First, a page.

+ Candace Molatore.
THE IN MY SKIN PROJECT SERIES & CANDACE MOLATORE.
I. WHAT IS YOUR NAME & WHERE ARE YOU LOCATED?
C - My name is Candace Molatore and I’m a Photographer / Creative from Portland, OR.
II. WHAT DO YOU FEEL IS YOUR CALLING IN LIFE?
C - At the age of 20, I can confidently say that I will probably never know what my true calling in life is. I have many interests, and those interests have unveiled skills I never knew I had until I embraced them. I guess if I had to give an answer, I’d say helping others in a creative way is a strong calling in my life. Whether that be helping them feel confident through taking their photo or inspiring them to start photography, or even helping brands reach their full potential online (I’m also a Media Marketing consultant). I love that I can use the skills I've learned over the years to help people in different ways.
III. WHEN DID YOU REALIZE YOUR SELF-WORTH AND HOW HAS THIS JOURNEY OF SELF-DISCOVERY BEEN FOR YOU? WHAT HAVE YOU LEARNED THE MOST ABOUT YOURSELF?
C - I realized that I really had these skills only about a year ago. It may sound odd for me to say that but a lot of times it can be difficult to realize your skills. It’s considered impolite to be in conversation with someone and say “I’m good at this.” You’re considered arrogant if you discuss your skills with someone else; especially as woman. Society has taught us time and time again that “good women” are demure and hide our skills in fear of emasculating men. I think that was the hardest thing for me to realize, and it’s still hard to get over. You have to find ways to tell people “I can do this. I’m good at it, I swear.” Eventually, your work starts to speak for itself but it’s always a struggle.
IV. HOW HAS YOUR STRUGGLES HELPED YOU TO BECOME A BETTER WOMAN?
C - I see the box that we as women have been put in, especially in the creative field and how we’re working to overcome this. Although personally I feel this is something we should not have to fight for in 2016, it’s inspiring to see the amount of women coming together to make a change, on multiple levels of society. I see women working together for causes, for equality, for each other. That alone is enough to make me want to be a better woman.
V. WHO OR WHAT MOTIVATES YOU TO CREATE?
C - Oh man, everything. I’ll see a color or texture on a bathroom wall and it get me thinking. I get inspired by many things and by many people. Instagram is a huge creative tool that everyone should learn to take advantage of. It’s just a giant hub for inspiration and I’m on it constantly. I’m always on the hunt for something that inspires me and I think, “How I can use this? How can I take this to the next level?”
VI. WHAT IS YOUR LONG TIME PASSION IN LIFE?
C - My passion in life has always been success. I know reading that some people are probably shaking their heads, but it’s completely true. Since I was a little girl I've always wanted to be successful in anything I did. I wanted to be a successful reader, writer, monkey bar climber, you name it. We all want to be successful in life and feel as though we've contributed something to this Earth. The thing we most often forget is that success doesn't mean being better than anyone else. Your idea of success could be very different from mine and from many others. Success is actually a very personal thing that isn’t shown in money or popularity alone.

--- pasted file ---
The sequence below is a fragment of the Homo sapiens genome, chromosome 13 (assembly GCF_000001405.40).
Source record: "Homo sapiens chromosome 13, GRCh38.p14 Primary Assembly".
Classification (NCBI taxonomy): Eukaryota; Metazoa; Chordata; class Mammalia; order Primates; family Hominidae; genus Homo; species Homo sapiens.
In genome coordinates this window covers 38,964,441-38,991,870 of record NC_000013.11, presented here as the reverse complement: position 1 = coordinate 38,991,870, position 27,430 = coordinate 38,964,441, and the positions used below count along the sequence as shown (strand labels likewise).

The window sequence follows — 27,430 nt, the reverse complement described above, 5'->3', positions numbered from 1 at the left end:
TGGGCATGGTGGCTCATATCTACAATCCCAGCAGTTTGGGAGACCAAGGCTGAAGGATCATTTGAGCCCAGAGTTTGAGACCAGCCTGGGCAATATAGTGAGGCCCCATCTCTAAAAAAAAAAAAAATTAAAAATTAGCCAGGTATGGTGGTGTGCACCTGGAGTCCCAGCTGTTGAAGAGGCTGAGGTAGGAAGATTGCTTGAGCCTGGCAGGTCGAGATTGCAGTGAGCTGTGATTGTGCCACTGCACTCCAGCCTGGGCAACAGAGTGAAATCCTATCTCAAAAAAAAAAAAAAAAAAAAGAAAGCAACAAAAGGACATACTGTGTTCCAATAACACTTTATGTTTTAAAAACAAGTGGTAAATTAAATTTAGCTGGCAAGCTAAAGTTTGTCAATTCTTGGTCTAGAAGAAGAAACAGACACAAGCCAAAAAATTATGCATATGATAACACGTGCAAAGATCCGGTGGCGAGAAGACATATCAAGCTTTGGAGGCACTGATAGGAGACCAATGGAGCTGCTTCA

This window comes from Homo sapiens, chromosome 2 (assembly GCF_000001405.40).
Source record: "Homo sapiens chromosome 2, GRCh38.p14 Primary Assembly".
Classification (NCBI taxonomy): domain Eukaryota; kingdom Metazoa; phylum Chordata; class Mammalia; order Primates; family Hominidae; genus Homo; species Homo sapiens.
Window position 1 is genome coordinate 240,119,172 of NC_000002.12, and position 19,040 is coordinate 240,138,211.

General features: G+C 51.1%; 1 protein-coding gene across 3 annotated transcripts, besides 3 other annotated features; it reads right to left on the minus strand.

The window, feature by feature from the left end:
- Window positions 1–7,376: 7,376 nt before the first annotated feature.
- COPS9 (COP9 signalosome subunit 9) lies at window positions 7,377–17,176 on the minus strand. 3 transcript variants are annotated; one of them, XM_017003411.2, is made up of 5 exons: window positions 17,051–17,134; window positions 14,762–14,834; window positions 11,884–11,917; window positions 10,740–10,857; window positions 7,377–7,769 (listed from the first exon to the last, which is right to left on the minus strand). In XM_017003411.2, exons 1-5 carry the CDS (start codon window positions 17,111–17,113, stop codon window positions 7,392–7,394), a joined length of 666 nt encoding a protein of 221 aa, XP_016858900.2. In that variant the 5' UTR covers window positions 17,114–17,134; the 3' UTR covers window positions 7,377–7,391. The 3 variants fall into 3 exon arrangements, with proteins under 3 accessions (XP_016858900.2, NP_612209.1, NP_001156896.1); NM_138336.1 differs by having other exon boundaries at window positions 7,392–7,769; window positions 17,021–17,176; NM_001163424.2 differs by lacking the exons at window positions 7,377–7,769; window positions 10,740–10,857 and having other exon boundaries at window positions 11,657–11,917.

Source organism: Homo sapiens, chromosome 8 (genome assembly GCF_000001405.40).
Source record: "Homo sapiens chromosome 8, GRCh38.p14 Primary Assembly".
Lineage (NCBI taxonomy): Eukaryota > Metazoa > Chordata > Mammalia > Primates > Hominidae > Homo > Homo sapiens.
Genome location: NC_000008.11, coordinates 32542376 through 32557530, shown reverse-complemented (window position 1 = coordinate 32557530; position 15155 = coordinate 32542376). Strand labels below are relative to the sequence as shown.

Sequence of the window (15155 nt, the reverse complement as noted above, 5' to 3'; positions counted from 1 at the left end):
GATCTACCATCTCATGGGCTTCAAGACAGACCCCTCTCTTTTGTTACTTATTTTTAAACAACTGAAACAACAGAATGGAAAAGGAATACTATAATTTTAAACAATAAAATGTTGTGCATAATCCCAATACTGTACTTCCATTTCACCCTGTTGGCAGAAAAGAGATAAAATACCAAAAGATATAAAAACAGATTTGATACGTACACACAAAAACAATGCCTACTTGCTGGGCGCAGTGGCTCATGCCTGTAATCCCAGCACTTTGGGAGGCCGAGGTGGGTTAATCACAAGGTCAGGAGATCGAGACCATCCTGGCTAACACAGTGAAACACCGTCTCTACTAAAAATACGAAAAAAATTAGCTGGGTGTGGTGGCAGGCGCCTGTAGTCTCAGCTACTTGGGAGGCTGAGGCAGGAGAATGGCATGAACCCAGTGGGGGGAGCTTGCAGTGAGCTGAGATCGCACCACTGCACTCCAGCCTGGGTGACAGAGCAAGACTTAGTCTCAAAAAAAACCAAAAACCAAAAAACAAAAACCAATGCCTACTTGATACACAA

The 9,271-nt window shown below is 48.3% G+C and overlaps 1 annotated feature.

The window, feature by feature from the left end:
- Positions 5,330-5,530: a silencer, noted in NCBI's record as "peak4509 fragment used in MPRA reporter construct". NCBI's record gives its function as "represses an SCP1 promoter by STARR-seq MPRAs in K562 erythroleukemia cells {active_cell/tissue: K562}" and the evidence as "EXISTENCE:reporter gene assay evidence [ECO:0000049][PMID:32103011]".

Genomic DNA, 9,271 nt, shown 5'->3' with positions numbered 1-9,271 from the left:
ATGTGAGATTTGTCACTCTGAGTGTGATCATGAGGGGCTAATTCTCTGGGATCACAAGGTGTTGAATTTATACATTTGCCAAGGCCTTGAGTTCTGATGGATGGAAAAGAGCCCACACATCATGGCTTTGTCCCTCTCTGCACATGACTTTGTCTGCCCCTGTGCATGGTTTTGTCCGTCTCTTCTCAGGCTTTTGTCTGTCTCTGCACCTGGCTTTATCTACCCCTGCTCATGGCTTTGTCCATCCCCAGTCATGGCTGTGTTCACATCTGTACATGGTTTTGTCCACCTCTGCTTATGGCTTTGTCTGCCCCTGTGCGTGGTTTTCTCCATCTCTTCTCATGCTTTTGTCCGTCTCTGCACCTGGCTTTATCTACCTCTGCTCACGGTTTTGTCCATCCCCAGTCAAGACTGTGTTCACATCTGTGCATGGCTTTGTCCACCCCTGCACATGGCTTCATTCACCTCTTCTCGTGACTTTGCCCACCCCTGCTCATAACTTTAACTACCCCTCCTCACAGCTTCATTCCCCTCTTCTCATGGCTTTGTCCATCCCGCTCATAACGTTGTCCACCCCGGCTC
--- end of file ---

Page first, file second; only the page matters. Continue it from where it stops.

VII. IF YOU COULD GIVE ANY TIPS OR ADVICE TO THE YOUNG GIRLS AND WOMEN AROUND THE WORLD WHO SUFFER WITH LOVING & ACCEPTING WHO THEY ARE, WHAT WOULD YOU SAY?
C - Throughout high school I struggled a lot with my confidence because I was one of 5 black kids in the school, my hair was a straight up mess, and I just wanted to be like everyone else. “Fit in, not stand out, and just get through it” was literally my motto over those 4 years. I did enjoy most of high school and made some great friends but when high school was over a lot of those friends left for college and I was left alone to literally figure out who I was, without their influence. I’m not saying my friends made me hide who I was, but by being alone I was able to figure out what my true skills were and hone in on those. Once I spent some time to figure myself out, I realized that I really liked who I am and the woman I was growing into.
VIII. WHAT DO YOU FEEL NEEDS TO BE TOLD TO OUR BEAUTIFUL WOMEN OF COLOR? DO YOU FEEL THAT WE WOMEN OF COLOR HEAR THOSE WORDS OFTEN? IF NOT, WHAT CAN WE DO AS A COMMUNITY TO CHANGE THAT?
C- I would love to hear or see more magazines showing women of color being praised while wearing the trends that we essentially created, but keep seeing on other models. I’m so tired of hearing natural hair being called “dirty” or a “problem” when it’s on a woman of color. I want to see more acceptance and more understanding instead of ignorance and dismissal. I know we’re working on changing, but in 2016 I still feel like we are so far behind.
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